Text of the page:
As director of Farmington’s Downtown Development Authority, Kate Knight is always looking for ways to answer this question: How can we lift up our mom-and-pop shops according to their individual needs?
It’s no easy task, and especially so in the face of the COVID-19 pandemic.
"We have a wide variety of business types downtown with different building types and tenants and owners. Depending on where you are as a business, how able are you to deal with COVID-19? A catastrophic event isn’t always in the plan," Knight says.
Enter Joe Grekin.
Grekin is a resident of Farmington, a self-described citizen of its downtown, and an attorney and member of the Schafer & Weiner bankruptcy law firm. (Full disclosure: He’s also the husband of Metromode contributor Jenn McKee).
A conversation between Knight and Grekin has resulted in a unique opportunity for downtown Farmington businesses. The DDA is now offering those businesses free legal consultations from Grekin, allowing them to gain professional insight into how to navigate the ever-changing, murky waters of COVID-19 economic relief programs.
"Since a lot of downtown businesses aren’t of a size that has easy access to professionals with the information that we have, I thought I could easily offer that information to businesses through the DDA without breaking anyone’s bank accounts," Grekin says.
"This kind of advice can be expensive, especially for small shops."
It works like this. The DDA has hired Grekin as an independent contractor, keeping costs lower than if he were hired on retainer. Grekin has also lowered his rates to make the service that much more affordable for the city. Each downtown business is offered a half-hour legal consultation, free of charge.
Knight had to get creative to make it work, using TIF grants, or Tax Increment Financing, to pay for the service.
"I thought about TIF captures and you can use them for business incubators, attracting or supporting businesses downtown. You can hire planners, consultants, architects. So why couldn’t we offer something like legal services? The consults are offered to every business downtown equally," Knight says.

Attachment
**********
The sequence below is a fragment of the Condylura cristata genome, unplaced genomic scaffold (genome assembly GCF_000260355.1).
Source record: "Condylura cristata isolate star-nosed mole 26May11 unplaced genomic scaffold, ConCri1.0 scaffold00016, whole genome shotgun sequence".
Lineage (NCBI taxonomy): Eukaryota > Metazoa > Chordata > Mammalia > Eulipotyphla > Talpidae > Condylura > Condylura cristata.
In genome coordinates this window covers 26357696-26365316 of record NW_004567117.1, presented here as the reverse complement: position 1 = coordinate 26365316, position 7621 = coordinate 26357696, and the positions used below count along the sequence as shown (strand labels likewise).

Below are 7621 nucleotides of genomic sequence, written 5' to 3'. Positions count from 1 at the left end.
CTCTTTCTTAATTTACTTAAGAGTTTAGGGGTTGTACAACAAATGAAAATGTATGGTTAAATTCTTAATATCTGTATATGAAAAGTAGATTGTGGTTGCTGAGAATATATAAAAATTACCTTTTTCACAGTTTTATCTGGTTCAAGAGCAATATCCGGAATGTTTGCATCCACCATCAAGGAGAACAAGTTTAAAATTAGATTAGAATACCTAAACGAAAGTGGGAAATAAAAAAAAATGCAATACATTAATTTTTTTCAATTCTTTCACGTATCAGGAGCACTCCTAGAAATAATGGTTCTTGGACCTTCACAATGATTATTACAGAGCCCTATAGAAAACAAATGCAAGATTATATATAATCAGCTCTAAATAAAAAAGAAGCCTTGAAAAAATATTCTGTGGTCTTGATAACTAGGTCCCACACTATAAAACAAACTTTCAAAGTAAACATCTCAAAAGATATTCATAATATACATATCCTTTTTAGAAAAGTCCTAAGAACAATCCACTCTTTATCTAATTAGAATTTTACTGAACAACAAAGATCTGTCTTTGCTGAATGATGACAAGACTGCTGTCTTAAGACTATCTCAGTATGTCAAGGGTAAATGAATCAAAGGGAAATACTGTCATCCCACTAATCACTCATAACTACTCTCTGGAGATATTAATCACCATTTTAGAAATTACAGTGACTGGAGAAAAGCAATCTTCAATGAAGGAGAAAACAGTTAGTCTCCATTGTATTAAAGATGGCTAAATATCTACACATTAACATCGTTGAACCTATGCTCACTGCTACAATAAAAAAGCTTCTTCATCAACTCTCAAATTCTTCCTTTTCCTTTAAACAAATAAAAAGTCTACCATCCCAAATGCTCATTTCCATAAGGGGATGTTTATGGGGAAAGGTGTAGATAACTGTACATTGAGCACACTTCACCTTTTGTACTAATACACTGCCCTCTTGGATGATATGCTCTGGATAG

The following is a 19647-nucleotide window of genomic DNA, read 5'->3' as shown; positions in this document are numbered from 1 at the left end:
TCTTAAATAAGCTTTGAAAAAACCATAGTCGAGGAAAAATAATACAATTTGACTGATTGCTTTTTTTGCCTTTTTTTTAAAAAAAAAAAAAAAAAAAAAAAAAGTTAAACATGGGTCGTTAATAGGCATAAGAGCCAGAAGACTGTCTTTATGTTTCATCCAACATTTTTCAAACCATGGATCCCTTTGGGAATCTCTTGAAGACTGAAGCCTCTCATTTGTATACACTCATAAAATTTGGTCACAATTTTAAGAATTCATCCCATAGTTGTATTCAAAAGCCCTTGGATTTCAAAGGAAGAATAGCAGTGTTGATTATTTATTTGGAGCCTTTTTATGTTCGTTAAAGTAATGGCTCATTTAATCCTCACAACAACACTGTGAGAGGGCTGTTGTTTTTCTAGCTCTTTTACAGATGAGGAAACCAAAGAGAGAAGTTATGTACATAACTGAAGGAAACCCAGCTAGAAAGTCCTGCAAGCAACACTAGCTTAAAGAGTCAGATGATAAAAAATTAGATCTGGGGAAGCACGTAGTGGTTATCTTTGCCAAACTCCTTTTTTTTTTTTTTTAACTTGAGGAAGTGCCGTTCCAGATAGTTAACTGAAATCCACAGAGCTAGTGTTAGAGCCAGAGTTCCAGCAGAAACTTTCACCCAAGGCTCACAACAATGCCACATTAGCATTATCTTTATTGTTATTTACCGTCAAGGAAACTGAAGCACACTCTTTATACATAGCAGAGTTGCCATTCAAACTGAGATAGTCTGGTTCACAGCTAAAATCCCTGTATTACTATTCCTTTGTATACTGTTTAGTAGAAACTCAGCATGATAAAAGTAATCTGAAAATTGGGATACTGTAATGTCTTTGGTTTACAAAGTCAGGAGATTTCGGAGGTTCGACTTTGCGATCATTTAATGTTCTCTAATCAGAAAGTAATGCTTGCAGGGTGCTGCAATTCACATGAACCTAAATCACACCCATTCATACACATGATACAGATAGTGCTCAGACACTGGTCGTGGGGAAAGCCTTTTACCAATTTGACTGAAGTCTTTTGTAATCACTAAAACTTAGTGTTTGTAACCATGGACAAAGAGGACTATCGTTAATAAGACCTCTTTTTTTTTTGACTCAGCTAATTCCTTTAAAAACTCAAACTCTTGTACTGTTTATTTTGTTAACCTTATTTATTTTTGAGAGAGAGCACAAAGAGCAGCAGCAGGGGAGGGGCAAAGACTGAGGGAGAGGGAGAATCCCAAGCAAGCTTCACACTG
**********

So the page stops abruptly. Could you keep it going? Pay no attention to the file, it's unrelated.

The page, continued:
"It’s been a good way to lift them up and help them identify what their best plans of action are."
The Sidecar Slider Bar was one of the first businesses to take advantage of the free legal consultations.
Like many business owners throughout the country, Sidecar owner Scot Pelc was reading everything he could about the Small Business Administration’s Paycheck Protection Program, or what’s become commonly known as PPP. It's a lot to digest.
"When I called Joe, it was extremely useful. I learned some very valuable things at the time. And there have been so many changes so often that the closer we get, I wish we had even another ten minutes with him. So much has changed since we first talked," Pelc says, demonstrating just how difficult it can be for small business owners to wade through the legal ins and outs of the economic recovery programs.
"It was such a stress reliever to hear the information from a professional, instead of reading something online."
It’s why Grekin has offered his services at a discounted rate. Professional consultations can be expensive, yes, but they’re often worth it. And Grekin, ever the Farmington booster that he is, wants to see downtown Farmington and its businesses make it through this coronavirus-related economic downturn.
"It’s expensive for businesses to hire lawyers and the DDA is doing it for them. A lot of business owners can come away with really good advice from someone who is forced through their job to pay extra attention to what’s going on, day after day, and with a lot of resources behind them," Grekin says.
"The DDA is giving access to my information for free, and they’re doing so in a proactive way."
Got a development news story to share? Email MJ Galbraith here or send him a tweet @mikegalbraith.
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